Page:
Of the processes that exist, the most used in a machining workshop are usually:
Also called GTAW (for tungsten arc): it uses an electric arc as an energy source that is established between the non-consumable electrode and the piece to be welded with the protective cover of the inert gas. When filling material is used, it is provided by the use of rods, in the same way as in oxyacetylene welding.
During the process, the TIG torch must be connected to the negative pole (-) and the ground clamp to the positive pole (+).
The TIG process can be used for the welding of all materials, including aluminum magnesium and materials sensitive to oxidation such as titanium.
It is a mostly manual process, used when we have to make the pieces on the side and then finish the job with some welding.
Also named as GMAW (by metal arc and gas).
When using this welding to machine, an electric arc is established between the electrode, (which has the form of a continuous wire) and the piece that is welded.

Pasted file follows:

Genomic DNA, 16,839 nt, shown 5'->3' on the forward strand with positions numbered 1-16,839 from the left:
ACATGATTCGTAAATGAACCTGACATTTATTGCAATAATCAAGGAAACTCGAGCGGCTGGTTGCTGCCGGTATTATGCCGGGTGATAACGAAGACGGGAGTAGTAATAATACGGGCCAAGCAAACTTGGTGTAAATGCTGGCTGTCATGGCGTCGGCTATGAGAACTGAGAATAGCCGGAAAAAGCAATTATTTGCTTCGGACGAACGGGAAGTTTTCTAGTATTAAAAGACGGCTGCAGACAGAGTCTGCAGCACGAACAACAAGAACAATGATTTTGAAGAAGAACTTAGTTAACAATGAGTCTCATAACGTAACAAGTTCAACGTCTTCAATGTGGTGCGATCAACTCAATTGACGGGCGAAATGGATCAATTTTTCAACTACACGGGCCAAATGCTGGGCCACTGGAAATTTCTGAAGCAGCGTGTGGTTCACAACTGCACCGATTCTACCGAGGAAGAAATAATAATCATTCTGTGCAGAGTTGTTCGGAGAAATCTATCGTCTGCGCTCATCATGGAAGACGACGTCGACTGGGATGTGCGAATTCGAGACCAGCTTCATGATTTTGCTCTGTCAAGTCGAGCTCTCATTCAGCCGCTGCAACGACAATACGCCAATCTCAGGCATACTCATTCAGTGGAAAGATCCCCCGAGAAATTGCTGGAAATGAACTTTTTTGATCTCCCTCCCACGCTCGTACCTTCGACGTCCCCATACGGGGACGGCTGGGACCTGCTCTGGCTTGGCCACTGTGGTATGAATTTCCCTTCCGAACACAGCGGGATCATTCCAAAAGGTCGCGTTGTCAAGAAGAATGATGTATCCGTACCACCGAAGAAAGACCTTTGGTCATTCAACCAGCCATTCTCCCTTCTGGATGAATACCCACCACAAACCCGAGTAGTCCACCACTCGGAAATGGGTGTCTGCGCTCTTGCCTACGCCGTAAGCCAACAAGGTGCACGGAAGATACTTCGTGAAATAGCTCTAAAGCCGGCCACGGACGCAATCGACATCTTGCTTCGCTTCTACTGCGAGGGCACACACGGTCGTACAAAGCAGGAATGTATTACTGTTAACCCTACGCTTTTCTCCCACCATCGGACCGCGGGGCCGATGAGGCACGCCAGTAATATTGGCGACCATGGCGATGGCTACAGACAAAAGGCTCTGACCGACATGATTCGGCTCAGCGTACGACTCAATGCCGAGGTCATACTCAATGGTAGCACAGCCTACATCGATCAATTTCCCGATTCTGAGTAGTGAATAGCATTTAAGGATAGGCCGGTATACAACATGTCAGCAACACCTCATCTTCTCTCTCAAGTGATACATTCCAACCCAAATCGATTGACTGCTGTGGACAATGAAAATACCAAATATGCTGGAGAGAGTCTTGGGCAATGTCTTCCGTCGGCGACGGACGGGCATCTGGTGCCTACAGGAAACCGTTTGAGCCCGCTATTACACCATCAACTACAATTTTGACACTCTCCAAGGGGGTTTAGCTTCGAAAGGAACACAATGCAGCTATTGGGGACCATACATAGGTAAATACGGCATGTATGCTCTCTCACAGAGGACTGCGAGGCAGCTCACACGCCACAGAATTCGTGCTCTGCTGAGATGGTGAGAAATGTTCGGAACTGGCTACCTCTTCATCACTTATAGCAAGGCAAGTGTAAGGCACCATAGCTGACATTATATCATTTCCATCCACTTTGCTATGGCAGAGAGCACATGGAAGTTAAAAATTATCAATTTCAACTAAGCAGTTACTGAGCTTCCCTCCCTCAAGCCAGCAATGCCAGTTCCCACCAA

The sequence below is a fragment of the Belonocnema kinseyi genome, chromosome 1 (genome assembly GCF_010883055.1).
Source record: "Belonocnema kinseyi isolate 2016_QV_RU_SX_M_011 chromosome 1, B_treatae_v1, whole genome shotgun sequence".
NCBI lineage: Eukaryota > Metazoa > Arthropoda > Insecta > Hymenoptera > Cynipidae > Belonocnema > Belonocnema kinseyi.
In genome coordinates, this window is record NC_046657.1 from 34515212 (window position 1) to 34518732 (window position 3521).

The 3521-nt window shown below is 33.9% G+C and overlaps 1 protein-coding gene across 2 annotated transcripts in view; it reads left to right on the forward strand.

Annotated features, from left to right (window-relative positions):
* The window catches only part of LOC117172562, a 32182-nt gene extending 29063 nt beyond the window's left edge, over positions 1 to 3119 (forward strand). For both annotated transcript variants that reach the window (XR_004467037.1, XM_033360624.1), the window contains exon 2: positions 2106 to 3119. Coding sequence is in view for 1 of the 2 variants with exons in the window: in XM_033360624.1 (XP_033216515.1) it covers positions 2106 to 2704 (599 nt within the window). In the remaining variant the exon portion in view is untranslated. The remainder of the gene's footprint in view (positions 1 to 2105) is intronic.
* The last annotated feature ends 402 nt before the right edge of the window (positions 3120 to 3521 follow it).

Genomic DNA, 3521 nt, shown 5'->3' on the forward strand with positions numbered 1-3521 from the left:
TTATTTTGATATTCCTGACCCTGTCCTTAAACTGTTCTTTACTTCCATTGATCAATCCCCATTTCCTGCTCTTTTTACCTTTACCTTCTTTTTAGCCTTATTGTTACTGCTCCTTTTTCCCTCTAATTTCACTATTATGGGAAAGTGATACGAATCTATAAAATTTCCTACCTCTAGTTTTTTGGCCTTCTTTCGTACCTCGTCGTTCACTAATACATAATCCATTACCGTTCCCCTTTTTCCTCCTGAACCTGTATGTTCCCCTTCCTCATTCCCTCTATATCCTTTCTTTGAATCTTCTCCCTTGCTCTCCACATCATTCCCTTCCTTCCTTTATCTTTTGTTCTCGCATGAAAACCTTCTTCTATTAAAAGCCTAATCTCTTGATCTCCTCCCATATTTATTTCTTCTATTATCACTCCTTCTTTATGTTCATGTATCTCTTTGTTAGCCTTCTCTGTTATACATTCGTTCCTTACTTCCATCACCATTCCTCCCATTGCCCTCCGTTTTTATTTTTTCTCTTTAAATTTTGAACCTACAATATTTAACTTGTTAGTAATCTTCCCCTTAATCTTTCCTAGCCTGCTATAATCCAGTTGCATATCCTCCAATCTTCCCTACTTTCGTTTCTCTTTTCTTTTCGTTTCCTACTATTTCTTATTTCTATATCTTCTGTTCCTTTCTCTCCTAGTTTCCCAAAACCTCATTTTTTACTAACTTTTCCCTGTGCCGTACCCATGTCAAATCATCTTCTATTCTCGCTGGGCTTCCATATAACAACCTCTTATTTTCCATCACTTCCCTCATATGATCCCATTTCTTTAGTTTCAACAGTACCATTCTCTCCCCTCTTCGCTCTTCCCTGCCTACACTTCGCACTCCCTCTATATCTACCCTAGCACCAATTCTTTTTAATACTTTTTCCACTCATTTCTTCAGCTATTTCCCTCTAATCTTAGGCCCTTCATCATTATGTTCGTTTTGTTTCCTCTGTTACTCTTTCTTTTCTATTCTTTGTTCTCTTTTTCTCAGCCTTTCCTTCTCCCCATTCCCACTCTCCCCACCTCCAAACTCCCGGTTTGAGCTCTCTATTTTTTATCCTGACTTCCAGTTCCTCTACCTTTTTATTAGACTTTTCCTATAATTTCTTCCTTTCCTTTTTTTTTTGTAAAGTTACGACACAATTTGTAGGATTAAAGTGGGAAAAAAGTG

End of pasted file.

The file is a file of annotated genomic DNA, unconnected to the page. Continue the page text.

The gas is inert, in the case that the gas is active, the welding will be known as MAG. There are different ways to perform the soldier with MIG, manually, automatically or semiautomatically.
It can be used for small and medium thicknesses in steel structures and aluminum alloys. It can be used for steel applications, but also for non-ferrous materials.
Submerged arc welding
Submerged arc welding is an electric arc welding procedure in which the welding arc is not seen burning between the endless electrode and the part. The electric arc and the fusion bath are covered by a granulated powder.
The slag formed by the powder serves to protect the weld zone from the influence of the atmosphere.
High-performance welding procedures such as submerged arc welding are applied, above all, mechanized or automated.